I usually apply an invisible zipper with an invisible zipper foot (these are inexpensive and easy to find), but in case you don't have one, I am demonstrating this application using a regular zipper foot. It is possible to get the stitching either too close or too far from the zipper teeth. Too close, and the zipper will not zip up (but don't worry, this is easy to test after each seam. Too far, and the zipper won't look too glamorous upon zipping it. Try not to sweat it. Just do your best! You'll soon discover the "sweet spot" to stitching this zipper tape down.



The instructions (step 8d) say to "rotate the zipper 2 times to the right" to then pin the remaining tape to the right side. The diagram is fabulous. I have found it helps to pin this location, then zip the zipper up carefully to make sure I haven't sewn a twist into the pant, or the zipper tape (this will also verify that you didn't stitch too close or too far from the zipper teeth). Stitch the second side of the zipper tape to the seam allowance (step 8e). The finished result should truly be - invisible:



Perfection is nice, but as long as the stitches are strong, it's probably good enough! Go ahead and tack the zipper tape down (step 8g).

Moving on, the following diretions apply to both Version #1 and Version #2. We are now closing the side seams (step 9), and preparing the facings!

Did you notice when we cut out our pattern pieces, that the interfacing pieces were similarly sized but a bit smaller? This is to nestle the interfacing inside the fabric pieces. Fuse as per manufacturer's directions:

Next, stitch the back waist seam of the facings, and press open:



Right sides together, stitch the back facing strip to the inner bib, leaving the left side open for Version #1 (this is for the zipper opening). Then, press up the bottom of both the inner bib and back facing, at 5/8" (step 10d):

Set aside the inner bib and facing assembly - it's time for straps!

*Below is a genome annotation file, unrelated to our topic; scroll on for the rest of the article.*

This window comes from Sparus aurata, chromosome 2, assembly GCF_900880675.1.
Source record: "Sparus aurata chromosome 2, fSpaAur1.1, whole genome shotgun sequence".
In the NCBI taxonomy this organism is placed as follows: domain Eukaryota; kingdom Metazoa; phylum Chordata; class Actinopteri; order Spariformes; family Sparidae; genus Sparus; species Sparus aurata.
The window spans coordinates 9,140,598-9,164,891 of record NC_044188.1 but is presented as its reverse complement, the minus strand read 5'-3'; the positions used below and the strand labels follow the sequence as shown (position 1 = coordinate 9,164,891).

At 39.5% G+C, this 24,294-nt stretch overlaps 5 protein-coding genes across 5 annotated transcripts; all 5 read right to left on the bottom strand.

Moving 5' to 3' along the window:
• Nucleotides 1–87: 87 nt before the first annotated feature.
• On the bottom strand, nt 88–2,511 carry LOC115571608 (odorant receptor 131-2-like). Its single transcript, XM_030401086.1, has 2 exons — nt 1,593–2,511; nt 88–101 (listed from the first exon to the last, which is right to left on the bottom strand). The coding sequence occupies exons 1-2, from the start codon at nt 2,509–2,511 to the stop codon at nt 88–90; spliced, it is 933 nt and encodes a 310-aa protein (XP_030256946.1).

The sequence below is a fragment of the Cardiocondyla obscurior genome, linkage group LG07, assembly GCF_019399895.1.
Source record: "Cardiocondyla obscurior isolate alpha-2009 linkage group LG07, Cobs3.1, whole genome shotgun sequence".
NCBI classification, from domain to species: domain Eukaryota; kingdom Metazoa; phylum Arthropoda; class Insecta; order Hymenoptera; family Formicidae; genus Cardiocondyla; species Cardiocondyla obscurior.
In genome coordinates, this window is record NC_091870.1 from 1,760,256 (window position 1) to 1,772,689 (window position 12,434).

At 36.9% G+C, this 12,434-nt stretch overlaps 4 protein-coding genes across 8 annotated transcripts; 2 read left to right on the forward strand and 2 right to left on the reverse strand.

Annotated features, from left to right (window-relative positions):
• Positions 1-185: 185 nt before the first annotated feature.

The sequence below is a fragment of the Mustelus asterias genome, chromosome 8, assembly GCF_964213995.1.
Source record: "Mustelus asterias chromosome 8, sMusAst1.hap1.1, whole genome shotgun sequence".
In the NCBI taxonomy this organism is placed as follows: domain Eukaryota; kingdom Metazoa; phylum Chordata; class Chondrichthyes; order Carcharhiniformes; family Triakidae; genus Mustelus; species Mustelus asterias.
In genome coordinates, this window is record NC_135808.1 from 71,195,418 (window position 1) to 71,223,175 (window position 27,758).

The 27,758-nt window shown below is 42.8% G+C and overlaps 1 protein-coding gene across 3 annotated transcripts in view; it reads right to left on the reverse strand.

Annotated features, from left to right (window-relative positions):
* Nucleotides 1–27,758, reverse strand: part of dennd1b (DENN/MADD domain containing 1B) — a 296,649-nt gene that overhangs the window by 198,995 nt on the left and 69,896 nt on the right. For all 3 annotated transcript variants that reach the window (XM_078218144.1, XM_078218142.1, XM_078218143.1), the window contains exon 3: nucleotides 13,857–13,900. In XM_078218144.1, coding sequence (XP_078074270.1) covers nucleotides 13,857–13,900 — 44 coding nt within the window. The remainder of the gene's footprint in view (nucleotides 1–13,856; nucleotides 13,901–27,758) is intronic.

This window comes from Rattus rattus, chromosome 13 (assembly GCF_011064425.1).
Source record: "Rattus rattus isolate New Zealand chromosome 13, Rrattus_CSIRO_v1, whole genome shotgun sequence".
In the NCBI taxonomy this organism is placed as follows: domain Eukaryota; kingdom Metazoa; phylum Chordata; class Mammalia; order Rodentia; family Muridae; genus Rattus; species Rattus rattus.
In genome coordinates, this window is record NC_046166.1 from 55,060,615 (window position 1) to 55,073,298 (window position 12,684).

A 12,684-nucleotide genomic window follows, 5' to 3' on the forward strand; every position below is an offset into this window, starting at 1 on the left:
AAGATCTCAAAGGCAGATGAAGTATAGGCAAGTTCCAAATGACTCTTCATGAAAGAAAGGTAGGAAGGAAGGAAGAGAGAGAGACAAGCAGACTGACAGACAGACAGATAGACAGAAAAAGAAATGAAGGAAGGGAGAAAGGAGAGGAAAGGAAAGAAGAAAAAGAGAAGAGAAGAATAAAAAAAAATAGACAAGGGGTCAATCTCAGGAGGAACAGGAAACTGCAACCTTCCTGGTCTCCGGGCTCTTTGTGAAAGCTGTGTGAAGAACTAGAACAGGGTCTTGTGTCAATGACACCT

Below, I will show both the tube method and the folded method  for making straps. The tube method works well on light, flowy fabrics and knits. The folded method works better for thicker fabrics, and worked better for the linen.

For the tube method, first stitch the narrow end of the shoulder strap to the tie end, by a 3/8" seam (step 10a). Press this seam open. Repeat for the second strap and tie.




Fold the loose short end of the tie down at 3/8" and press> Then, fold the long raw edge of the strap/tie assembly right sides together. It may be tempting to press this piece to keep those raw edges together, but I don't recommend it. Stitch at 3/8" along these long edges (step 10c), making sure to get a very firm backstitch at both the start and finish of the seam:



Now, here is the fun part! We get to turn our tubes right side out. This can take a bit of patience. I have found the best tube-turner to be a simple bobby pin.

To use the bobby pin, cut a very thin slit into the finger-pressed edge of the tube, and slide the bobby pin inside so that only about a 1/4" of the bobby pin is visible. Then gently begin to pull the tube into itself. Take your time. It isn't a race! And go gentle. One of the worst nosies is to hear a *pop!* while you're tube turning!